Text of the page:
Feeling refreshed after our two days playing and relaxing on Crantock Beach, we spent the next day exploring a couple of Cornish villages, heading first to Polperro, a 13th century fishing village on the south east Cornish coast.
Due to its narrow streets, Polperro is pedestrianised, so we left the car in the large car park at the top of the village, paying £4 for 3 hours. It is possible to take a road train into the centre of the village, but we opted to walk, which gave to the opportunity to take a picture of Rowan by the water wheel. My mum tells me there are lots of pictures of our family’s children by this water wheel. The River Pol runs through Polperro so many have the houses have bridges to access them – like they have their own moat.
As we strolled through the town, we passed a number of little shops, pubs and cafes, within some very lovely and interesting buildings. After about a half a mile, we reached a very pretty harbour, where Rick was delighted to find the grumpy old men were welcome.
Polperro has a history of smuggling but it reached its height in the late 18th and early 19th Century when taxes on imported goods such as tea and brandy were so high, the benefits were worth the risks to the local fishermen. Smuggling had become so successful that much of the trade was controlled by local man named Zephaniah Job who became known as the smugglers banker. Indeed, walking through the town invoked thoughts of Daphne Du Maurier’s Jamaica Inn, a favourite book of mine since I was young, so I think I will look into the history of smuggling in Polperro in the future.
We found somewhere to sit to have a bite to eat, and after Rowan had finished eating the biggest sausage roll he had ever seen, we made our way down to the small beach to explore.
On the beach, we found Willy Wilcox cave, named after a smuggler who went missing after being cut off by the tide whilst hiding in the cave from the customs authorities. Rowan, armed with his torch, bravely went to explore. We made our way to the back where we found a narrow passage that seemed to continue further. Looking up, there were more passages and it was easy to imagine goods being stashed in amongst the rocks. I think part of the joy of getting outside and exploring is not just the fresh air, nature and exercise, but also the stories, real and imagined, that a place can conjure up.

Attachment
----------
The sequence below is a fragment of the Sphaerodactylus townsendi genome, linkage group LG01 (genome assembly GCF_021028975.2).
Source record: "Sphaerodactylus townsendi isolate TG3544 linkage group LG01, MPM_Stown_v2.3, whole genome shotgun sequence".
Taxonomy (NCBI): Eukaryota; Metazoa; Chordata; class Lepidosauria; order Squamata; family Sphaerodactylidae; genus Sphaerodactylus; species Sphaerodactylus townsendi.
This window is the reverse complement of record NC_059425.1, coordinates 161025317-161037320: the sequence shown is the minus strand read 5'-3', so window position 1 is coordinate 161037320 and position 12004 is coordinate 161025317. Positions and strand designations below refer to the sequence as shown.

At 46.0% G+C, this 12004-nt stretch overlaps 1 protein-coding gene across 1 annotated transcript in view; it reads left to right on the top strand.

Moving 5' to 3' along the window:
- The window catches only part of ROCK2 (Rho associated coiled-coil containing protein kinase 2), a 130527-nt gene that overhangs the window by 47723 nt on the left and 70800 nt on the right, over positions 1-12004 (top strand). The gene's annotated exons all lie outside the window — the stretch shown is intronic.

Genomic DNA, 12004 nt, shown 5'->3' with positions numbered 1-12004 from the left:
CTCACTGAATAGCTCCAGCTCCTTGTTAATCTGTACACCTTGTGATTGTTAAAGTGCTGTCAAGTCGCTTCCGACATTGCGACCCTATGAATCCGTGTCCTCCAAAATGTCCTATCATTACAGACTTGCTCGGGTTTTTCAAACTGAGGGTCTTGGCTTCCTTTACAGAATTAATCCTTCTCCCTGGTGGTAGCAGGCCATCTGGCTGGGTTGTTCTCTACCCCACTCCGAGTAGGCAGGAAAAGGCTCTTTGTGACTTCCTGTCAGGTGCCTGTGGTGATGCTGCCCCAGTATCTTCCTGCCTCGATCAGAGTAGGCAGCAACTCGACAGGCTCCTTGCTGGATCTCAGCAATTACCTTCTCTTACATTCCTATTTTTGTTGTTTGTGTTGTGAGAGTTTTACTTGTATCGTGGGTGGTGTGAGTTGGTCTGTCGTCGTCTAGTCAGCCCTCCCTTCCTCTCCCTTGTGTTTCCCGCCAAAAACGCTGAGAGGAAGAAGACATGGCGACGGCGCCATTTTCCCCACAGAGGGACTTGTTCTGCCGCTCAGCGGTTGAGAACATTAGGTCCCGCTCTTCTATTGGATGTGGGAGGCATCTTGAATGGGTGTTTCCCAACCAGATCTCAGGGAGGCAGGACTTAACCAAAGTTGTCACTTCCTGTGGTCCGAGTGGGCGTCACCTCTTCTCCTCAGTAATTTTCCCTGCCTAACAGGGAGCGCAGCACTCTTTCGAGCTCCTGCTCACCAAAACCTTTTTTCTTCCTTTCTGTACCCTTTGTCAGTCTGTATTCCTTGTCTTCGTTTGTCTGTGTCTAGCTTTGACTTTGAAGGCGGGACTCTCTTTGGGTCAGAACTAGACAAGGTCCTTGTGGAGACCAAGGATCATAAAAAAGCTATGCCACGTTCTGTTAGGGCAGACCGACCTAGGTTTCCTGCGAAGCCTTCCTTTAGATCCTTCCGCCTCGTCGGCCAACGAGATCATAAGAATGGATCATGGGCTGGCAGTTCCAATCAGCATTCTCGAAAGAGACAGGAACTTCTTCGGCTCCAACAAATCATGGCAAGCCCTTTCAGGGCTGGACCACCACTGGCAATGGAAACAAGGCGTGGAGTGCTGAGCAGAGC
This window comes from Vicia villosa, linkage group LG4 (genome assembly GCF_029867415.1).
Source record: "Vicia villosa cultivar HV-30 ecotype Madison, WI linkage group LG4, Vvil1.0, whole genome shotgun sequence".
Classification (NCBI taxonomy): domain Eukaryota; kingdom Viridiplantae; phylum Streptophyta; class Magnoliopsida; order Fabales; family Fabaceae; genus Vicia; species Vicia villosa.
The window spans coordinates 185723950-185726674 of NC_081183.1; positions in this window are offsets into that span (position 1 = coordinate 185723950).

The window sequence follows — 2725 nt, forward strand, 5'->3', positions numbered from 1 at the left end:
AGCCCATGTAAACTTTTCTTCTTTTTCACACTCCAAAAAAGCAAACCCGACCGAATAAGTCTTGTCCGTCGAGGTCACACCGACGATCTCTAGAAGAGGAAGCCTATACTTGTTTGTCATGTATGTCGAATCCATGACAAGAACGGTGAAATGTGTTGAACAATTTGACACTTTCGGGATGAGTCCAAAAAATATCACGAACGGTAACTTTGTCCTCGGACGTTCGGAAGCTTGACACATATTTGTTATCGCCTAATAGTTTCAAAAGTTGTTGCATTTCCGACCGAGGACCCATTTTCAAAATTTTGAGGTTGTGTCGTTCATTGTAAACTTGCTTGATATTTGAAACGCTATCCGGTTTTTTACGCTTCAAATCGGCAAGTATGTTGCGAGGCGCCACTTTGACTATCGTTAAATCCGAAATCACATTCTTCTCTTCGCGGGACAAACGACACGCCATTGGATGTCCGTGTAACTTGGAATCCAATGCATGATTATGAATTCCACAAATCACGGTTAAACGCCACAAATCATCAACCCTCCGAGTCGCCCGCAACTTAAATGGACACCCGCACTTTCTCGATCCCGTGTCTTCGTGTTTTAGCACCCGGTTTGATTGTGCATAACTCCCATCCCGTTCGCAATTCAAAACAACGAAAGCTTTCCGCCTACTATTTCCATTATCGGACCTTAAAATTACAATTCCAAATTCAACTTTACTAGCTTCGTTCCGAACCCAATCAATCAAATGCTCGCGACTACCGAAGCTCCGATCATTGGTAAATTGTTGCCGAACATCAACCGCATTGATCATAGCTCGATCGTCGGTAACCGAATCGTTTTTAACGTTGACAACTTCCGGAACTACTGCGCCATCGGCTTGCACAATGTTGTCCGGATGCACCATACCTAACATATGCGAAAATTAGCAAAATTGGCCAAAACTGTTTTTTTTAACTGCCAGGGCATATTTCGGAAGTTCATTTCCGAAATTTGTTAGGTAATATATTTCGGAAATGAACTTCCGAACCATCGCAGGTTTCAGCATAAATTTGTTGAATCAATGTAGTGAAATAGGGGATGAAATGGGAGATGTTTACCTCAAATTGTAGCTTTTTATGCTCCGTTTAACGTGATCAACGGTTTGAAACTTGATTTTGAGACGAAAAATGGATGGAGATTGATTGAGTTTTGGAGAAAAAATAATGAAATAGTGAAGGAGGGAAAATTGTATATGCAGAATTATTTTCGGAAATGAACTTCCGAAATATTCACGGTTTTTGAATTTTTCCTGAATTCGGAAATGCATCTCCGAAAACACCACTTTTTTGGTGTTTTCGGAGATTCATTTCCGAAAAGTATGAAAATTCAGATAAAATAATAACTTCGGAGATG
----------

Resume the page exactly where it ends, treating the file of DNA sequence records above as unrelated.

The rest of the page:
Unbeknownst to us, while we were looking around, my mum was hatching a brilliant plan. She’d hidden some pirate booty (a shiny new pound coin) in the sand at the entrance if the cave, with an X marking the spot. Coming out of the cave, Rowan was ushered towards it – his face an absolute picture when he found the X replaced with sheer delight when he dug in the sand and found his prize.
Coming out of the cave, there were more Xs to be found. Discovering the steps cut into the rocks all around the beach simply added to the sense of intrigue I was building around this pretty little fishing village. I have not been able to find out why these steps were made. I guess the explanation is very simple – access to the sea, but they certainly add fuel to the imagination.
There is also a natural swimming pool in the rocks at Polperro, but due to the advancing tide, we were unable to go and look for it. We just had time to climb some of the rock steps before we had to quickly run back up harbour stair, my shoes getting a bit wet in the process.
Passing back through the harbour, we found an ice cream parlour then, feeling suitably satisfied, we set off to Charlestown.
Charlestown is a small fishing village just outside St Austell. The port, often used as a location for films or drama (such as Poldark) is owned by a company called Square Sail who also have a fleet of tall ships (also used in films) that docked here.
Before walking down to the harbour, Rowan and Rick, doing their best Yoda and Luke Skywalker impression, had a good look around a ship we had spotted on the grass as we pulled into the car park. This served to ignite Rowan’s excitement again and he was beside himself when we looked over the fence to see the ships. The men working on them were real live pirates to Rowan and he gave us his best pirate impression to celebrate.
It wasn’t possible to get onto the ships, but we got a closer view from the harbour before heading down to the shingle beach. The sound of the sea on the stones was so relaxing and I may have ended up getting wet feet for the second time whilst trying to get a picture of the surf.
After collecting stones on the beach, we took a stroll along the harbour wall, taking in views of the village behind us.
Heading back to the car, we found some anchors – Rowan confirming they were far too big and heavy to lift. Feeling like we’d had a lovely adventure, we returned to our base at St Agnes for a lovely pub tea at Driftwood Spas.
You can find more information about the places we visited on the Visit Cornwall website, here.